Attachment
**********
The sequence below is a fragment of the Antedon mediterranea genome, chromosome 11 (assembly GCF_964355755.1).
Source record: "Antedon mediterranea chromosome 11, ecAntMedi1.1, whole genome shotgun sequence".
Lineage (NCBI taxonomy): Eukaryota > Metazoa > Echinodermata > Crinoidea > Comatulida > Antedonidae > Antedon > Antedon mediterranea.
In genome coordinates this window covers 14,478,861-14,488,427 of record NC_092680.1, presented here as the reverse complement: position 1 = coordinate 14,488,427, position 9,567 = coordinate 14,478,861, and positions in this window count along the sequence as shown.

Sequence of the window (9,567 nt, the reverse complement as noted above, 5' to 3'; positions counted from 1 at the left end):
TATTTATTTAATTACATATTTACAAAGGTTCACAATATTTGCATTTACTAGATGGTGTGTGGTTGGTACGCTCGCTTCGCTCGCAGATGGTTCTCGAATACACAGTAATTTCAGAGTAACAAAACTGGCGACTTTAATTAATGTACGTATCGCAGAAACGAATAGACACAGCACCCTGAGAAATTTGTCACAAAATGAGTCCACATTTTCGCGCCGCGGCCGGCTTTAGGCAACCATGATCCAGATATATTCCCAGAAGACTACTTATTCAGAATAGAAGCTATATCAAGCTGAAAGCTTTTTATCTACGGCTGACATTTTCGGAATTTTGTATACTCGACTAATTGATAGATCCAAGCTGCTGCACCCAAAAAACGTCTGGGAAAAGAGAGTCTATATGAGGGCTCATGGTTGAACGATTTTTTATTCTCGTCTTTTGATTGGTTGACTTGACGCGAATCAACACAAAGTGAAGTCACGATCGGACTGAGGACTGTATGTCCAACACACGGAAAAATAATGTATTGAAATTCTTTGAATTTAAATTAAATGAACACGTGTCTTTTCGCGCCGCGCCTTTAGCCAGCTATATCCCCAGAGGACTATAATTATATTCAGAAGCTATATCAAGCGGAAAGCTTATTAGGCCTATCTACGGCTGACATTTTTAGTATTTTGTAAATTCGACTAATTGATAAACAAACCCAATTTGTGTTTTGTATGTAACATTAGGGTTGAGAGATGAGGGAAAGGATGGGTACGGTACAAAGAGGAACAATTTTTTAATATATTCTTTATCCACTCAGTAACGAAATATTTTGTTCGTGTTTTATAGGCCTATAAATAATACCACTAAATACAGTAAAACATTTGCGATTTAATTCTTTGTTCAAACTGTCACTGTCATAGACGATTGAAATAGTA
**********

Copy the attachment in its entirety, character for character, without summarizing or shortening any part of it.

The sequence below is a fragment of the Antedon mediterranea genome, chromosome 11 (assembly GCF_964355755.1).
Source record: "Antedon mediterranea chromosome 11, ecAntMedi1.1, whole genome shotgun sequence".
Lineage (NCBI taxonomy): Eukaryota > Metazoa > Echinodermata > Crinoidea > Comatulida > Antedonidae > Antedon > Antedon mediterranea.
In genome coordinates this window covers 14,478,861-14,488,427 of record NC_092680.1, presented here as the reverse complement: position 1 = coordinate 14,488,427, position 9,567 = coordinate 14,478,861, and positions in this window count along the sequence as shown.

Sequence of the window (9,567 nt, the reverse complement as noted above, 5' to 3'; positions counted from 1 at the left end):
TATTTATTTAATTACATATTTACAAAGGTTCACAATATTTGCATTTACTAGATGGTGTGTGGTTGGTACGCTCGCTTCGCTCGCAGATGGTTCTCGAATACACAGTAATTTCAGAGTAACAAAACTGGCGACTTTAATTAATGTACGTATCGCAGAAACGAATAGACACAGCACCCTGAGAAATTTGTCACAAAATGAGTCCACATTTTCGCGCCGCGGCCGGCTTTAGGCAACCATGATCCAGATATATTCCCAGAAGACTACTTATTCAGAATAGAAGCTATATCAAGCTGAAAGCTTTTTATCTACGGCTGACATTTTCGGAATTTTGTATACTCGACTAATTGATAGATCCAAGCTGCTGCACCCAAAAAACGTCTGGGAAAAGAGAGTCTATATGAGGGCTCATGGTTGAACGATTTTTTATTCTCGTCTTTTGATTGGTTGACTTGACGCGAATCAACACAAAGTGAAGTCACGATCGGACTGAGGACTGTATGTCCAACACACGGAAAAATAATGTATTGAAATTCTTTGAATTTAAATTAAATGAACACGTGTCTTTTCGCGCCGCGCCTTTAGCCAGCTATATCCCCAGAGGACTATAATTATATTCAGAAGCTATATCAAGCGGAAAGCTTATTAGGCCTATCTACGGCTGACATTTTTAGTATTTTGTAAATTCGACTAATTGATAAACAAACCCAATTTGTGTTTTGTATGTAACATTAGGGTTGAGAGATGAGGGAAAGGATGGGTACGGTACAAAGAGGAACAATTTTTTAATATATTCTTTATCCACTCAGTAACGAAATATTTTGTTCGTGTTTTATAGGCCTATAAATAATACCACTAAATACAGTAAAACATTTGCGATTTAATTCTTTGTTCAAACTGTCACTGTCATAGACGATTGAAATAGTA